“We’re not here to make a political speech. We’re here to get a result and fix NCLB,” declared Senate Health, Education, Labor, and Pensions Committee chairman Lamar Alexander (R-Tenn.). Alexander is working with the committee’s ranking member, Senator Patty Murray (D-Wash.), to craft an NCLB reauthorization bill in the upper chamber.

“If we expect to really get rid of No Child Left Behind, that means what we pass has to be signed into law, and that means it has to be bipartisan,” said Representative John Kline (R-Minn.), current chairman of the House Education and the Workforce Committee, who sponsored the House bill.

Of course, as Amash pointed out, all Congress has to do to be rid of NCLB is to stop funding it. By passing the current bill — assuming it’s signed by President Barack Obama — Congress will actually be giving NCLB the force of law once more.

House leaders claim that their NCLB rewrite significantly improves upon the original. Boehner said the bill replaces “top-down mandates with conservative reforms that empower the parents, teachers, and administrators at the heart of our education system.”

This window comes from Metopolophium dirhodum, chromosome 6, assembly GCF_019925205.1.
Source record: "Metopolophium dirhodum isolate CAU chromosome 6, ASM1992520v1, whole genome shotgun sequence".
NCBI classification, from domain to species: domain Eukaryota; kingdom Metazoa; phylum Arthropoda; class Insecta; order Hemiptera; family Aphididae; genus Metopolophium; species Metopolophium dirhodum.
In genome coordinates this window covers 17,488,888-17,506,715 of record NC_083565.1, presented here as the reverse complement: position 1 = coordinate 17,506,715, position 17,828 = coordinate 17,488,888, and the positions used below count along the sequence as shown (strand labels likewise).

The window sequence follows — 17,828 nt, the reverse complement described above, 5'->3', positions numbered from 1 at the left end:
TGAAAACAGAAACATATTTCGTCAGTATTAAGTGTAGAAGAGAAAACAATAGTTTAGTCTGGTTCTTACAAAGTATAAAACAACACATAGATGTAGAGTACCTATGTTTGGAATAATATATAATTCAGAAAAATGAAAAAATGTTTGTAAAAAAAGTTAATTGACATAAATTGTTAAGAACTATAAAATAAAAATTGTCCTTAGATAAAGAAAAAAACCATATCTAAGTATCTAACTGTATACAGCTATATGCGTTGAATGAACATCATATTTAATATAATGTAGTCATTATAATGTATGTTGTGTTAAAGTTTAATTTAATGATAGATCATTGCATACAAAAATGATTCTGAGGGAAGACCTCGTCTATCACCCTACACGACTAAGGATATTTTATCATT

The most significant improvement in the bill is that it prohibits the federal government from using NCLB funding as either a carrot or a stick to impose Common Core or other education standards on states and local schools. That provision is also in the Senate version and is thus likely to survive into the final bill.

The House bill retains the original’s standardized-testing regime, but under an amendment sponsored by Representative Matt Salmon (R-Ariz.), parents may exempt their children from the tests. Three other amendments, including one that would have allowed states to accept NCLB funding with no strings attached, failed. House leaders permitted these amendments to be offered in an effort to garner more support for the bill from conservatives, whose opposition had scuttled an attempt to bring an NCLB reauthorization bill to a vote earlier this year.

The House bill also allows federal funding for poor students to follow those students to other public or private schools if their parents choose to send them there — a measure that has drawn fire from civil-rights groups and teachers’ unions.